Plantain Eater, the name of the musopha-gince, a subfamily of conirostral birds, inhabiting Africa, and living chiefly upon the fruit of the plantain. In all the genera the bill is strong, broad at the base, curved, with notched tip; wings short; tail long and broad; tarsi and toes strong, the outer one capable of being directed backward; this last, however, is denied by Swainson. In the genus musophaga (Isert) the bill is large, with the culmen much advanced on the forehead; fourth and fifth quills the longest, and the tertials long and broad; tail rounded; orbital region naked. The violet plantain eater (M. violacea, Is.) is 20 in. long, of a beautiful shining purplish black; crown and quills crimson, on the last with a lilac tinge; bill bright yellow, passing into crimson at the tip, light and semi-transparent; a white stripe beneath the eye. It is found on the Gold coast. In the genus turacus (Cuv.), or corythaix (111.), the bill is short and high, with the lateral margins finely serrated; wings short, the fourth to the seventh quills the longest; outer toe versatile; orbital region naked, and head with movable crest.
The Senegal plantain eater (T. purpureas, Less.) is about 16 in. long, of a glossy purple, with the head, neck, breast, and crest green; orbits naked and red; white stripe over the eye, and a black one beneath; it is very shy, and difficult to shoot, from its frequenting the highest branches of the tallest trees; it is restricted to the W. coast of tropical Africa. Several other species are described in Africa, all shy and handsome. - The American subfamily opistho-comidcB is placed in the same family by Gray; the characters are essentially the same, except in the incapability of turning the outer toe backward. It embraces the single genus opis-thocomus (Hoffm.), and the single species 0. cristatus (Lath.) or the hoazin; this is about 18 in. loug, greenish above, with longitudinal white stripes on the back of the neck and shoulders; the forehead and long crest chestnut, as well as the primaries and abdomen; breast lighter, with an orange tint; secondaries and tertiaries edged with white; tail long, green tipped with light buff; bare space round eyes blue,' legs red, and bill yellow. It lives in small flocks on the banks.of the rivers of Brazil and Guiana, feeding chiefly on the leaves of the arum arlorescens (Linn.), which give to the flesh a musky odor rendering it unpalatable.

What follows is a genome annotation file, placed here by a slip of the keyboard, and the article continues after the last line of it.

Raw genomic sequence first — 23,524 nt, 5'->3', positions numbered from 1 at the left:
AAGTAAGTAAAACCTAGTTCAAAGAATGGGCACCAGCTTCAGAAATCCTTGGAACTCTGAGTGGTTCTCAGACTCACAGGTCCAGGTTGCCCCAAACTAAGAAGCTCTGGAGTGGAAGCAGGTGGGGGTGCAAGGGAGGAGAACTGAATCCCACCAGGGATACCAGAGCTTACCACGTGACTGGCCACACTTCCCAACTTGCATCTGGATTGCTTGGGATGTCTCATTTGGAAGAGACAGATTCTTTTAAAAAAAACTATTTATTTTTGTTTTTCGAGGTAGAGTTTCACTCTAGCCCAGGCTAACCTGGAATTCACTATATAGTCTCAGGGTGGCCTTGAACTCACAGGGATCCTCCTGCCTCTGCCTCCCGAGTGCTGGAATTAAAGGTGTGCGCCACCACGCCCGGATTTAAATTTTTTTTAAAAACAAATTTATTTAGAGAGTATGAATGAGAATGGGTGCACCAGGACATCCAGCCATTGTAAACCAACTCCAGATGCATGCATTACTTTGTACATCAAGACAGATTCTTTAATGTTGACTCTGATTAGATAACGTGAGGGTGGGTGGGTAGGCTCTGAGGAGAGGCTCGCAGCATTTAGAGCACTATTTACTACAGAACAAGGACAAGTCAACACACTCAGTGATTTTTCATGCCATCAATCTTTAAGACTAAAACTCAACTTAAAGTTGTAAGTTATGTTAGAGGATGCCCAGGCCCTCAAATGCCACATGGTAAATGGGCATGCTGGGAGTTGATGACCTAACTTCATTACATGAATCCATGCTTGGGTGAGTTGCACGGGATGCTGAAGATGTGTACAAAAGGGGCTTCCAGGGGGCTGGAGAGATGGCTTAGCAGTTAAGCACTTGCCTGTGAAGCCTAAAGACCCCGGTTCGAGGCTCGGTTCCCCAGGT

This singular bird was placed by Linnaeus and by many later authors among the gallinaceous birds, which it resembles even in its gait; it is now ranked among the perchers.
Plantain Eater (Turacus purpureus).